From Agro-Waste To Wearable Textiles

24 Sept 2020
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Interview with Shikha Shah, Founder and CEO of AltMat

Cotton T-shirts, Polyester Dresses and Denim are featured in many of our wardrobes, but do we really know just how much our favourite items of clothing are affecting the environment?  All conventional fibres that constitute our items of clothing have different environmental and social impacts and as consumers we have little insight into which materials use more energy or water, their manufacturing processes or adverse impact on garment workers. Cotton for example, is a natural fibre that is biodegradable, but is one of the most water intensive crops to cultivate and process, taking between 10,000 and 20,000 gallons of water to make a  pair of jeans. Synthetic materials like polyester and nylon are usually produced from oil and plastics and therefore contribute to other detrimental environmental and social issues. 

As a pioneer in the field, Shikha was inspired by her father’s factory that recycled and upcycled automobile waste like batteries into new products. Her fascination with materials and climate action was ignited at an early age, leading her to explore the creation of alternative materials in her hometown of Ahmedabad, a textile hub since the British Raj in India. Her curiosity and innovation lead to the creation of ‘AltMat’, a company part of the Fashion For Good South Asia Programme, that converts agricultural waste into alternative materials for textiles and other use, with the vision to provide the fashion industry with more sustainable materials with which to produce apparel, home textiles, accessories and more. 

Shikha outlined the problem stating that traditionally, agricultural waste is burnt or destructively disposed of by farmers, creating pollution and increasing carbon emissions.  Similarly, in the textile industry, every aspect of the supply chain is very polluting with a lot of credit being given to materials like polyester or cotton that constitute many items of apparel and accessories. AltMat therefore, acts as the ‘plugin’ between these two industries, taking the waste that otherwise would contribute to more pollution, and processing it in a way that it creates materials that are biodegradable, less water intensive and require much less energy to produce. AltMat pride themselves on using non hazardous chemicals in the process and have an Effluent Treatment Plant, so all water used is treated and safe to be reused.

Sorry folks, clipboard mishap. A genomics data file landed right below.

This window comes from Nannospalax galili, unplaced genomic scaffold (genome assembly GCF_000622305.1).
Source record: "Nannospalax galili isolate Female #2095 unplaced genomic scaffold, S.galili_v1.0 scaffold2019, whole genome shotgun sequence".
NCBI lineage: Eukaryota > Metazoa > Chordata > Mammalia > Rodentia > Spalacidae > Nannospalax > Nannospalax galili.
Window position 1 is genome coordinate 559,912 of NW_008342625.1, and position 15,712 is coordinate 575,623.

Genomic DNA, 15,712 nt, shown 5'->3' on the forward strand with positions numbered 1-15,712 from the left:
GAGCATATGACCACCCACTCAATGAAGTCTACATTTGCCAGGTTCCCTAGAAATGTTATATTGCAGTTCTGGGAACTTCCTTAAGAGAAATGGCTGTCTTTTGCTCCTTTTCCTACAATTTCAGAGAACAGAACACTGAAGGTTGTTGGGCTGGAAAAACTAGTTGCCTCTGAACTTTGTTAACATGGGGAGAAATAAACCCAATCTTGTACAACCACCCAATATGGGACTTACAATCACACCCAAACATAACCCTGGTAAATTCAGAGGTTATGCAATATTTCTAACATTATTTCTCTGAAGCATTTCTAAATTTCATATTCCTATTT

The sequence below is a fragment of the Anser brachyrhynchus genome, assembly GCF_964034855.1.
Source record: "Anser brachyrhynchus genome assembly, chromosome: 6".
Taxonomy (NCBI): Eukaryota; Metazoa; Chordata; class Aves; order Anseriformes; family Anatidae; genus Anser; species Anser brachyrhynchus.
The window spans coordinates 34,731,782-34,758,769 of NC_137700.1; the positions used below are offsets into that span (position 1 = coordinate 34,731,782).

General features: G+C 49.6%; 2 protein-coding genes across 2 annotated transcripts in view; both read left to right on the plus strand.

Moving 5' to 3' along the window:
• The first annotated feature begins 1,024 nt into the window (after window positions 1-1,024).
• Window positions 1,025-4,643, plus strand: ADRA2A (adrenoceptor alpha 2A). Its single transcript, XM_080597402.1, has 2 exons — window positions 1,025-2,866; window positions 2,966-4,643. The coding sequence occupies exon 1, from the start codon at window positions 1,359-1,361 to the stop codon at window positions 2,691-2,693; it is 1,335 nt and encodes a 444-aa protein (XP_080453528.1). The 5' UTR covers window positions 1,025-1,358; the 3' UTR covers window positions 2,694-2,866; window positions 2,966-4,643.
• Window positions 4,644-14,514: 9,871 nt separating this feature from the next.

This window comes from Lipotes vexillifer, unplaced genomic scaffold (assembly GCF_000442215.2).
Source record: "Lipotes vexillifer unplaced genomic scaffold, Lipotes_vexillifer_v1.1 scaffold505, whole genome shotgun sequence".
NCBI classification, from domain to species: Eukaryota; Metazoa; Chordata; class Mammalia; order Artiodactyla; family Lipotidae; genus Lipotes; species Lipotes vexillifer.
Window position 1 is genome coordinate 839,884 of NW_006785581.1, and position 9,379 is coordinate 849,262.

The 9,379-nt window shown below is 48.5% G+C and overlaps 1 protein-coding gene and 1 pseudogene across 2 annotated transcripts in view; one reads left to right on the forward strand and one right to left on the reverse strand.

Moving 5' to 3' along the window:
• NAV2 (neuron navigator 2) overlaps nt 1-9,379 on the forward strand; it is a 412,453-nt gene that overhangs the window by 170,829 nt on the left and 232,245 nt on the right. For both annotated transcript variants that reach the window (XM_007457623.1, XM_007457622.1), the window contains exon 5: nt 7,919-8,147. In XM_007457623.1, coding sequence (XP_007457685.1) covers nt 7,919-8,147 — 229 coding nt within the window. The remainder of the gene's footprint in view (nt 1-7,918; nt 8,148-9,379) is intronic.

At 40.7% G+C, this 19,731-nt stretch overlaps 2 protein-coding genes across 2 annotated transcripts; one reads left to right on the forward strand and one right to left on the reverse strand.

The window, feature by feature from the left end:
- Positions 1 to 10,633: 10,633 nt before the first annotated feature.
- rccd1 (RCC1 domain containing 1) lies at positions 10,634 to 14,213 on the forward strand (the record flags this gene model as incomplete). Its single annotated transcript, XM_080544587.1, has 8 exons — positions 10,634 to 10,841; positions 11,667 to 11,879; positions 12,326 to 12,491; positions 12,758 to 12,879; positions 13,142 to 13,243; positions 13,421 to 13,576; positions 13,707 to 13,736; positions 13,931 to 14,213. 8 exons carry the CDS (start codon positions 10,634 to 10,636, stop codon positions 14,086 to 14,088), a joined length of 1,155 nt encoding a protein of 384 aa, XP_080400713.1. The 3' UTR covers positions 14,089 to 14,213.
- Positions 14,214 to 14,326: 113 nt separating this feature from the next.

‘Your control of the input (material) is the first step to a more sustainable output (the garment or item produced). The natural fibres used are typically from hemp plants or banana waste and are not regenerated, or made synthetic in any way. The output yarns or fabrics are great when it comes to performance. They are already naturally antibacterial, compared to other materials that require a chemical treatment to reach this stage. Similarly when washing these fibres, due to their natural composition they have a naturally longer life than synthetic fibres that have chemical coatings that tend to be washed off more easily.’

AltMat’s new factory opening this month, will have the capacity to produce up to 800 tonnes of fibres, resulting in 2000 tonnes of yarns, which is one of its kind and scale in the entire country. Shikha highlighted that there is definitely demand for this alternate material based yarn especially from manufacturers and Global Brands producing denim, home textiles, apparel and accessories. She mentioned that consumers in India are less aware of the adverse effects of the fashion industry in comparison to European or American brands and consumers, yet there is definitely a growing awareness of climate action, environmental degradation and more sustainable options among locals in the last few years. Some of the byproducts produced by AltMat are also interestingly suitable replacements within the paper or packaging industries, as well as the biochemical and energy generation as a byproduct of their own processes. 

AltMat also positively contributes to the local farmer networks, providing them with additional income in return for the agricultural waste that they typically dispose of and positively changing behaviours to less waste within the agricultural industry.


Be more curious and ask more questions. Learn more about what you are buying. ‘Where is my shirt coming from?’, ‘What is it made of?’, ‘What is the impact of that material?’

When you do that, you attach more value to the items you are buying and will appreciate slow fashion more. Right now we do not put any effort into buying fast fashion and as a result we are hardly attached to our clothes. But imagine, if we put more effort into our choices, and ask more questions about what we are buying, automatically we would value our items more.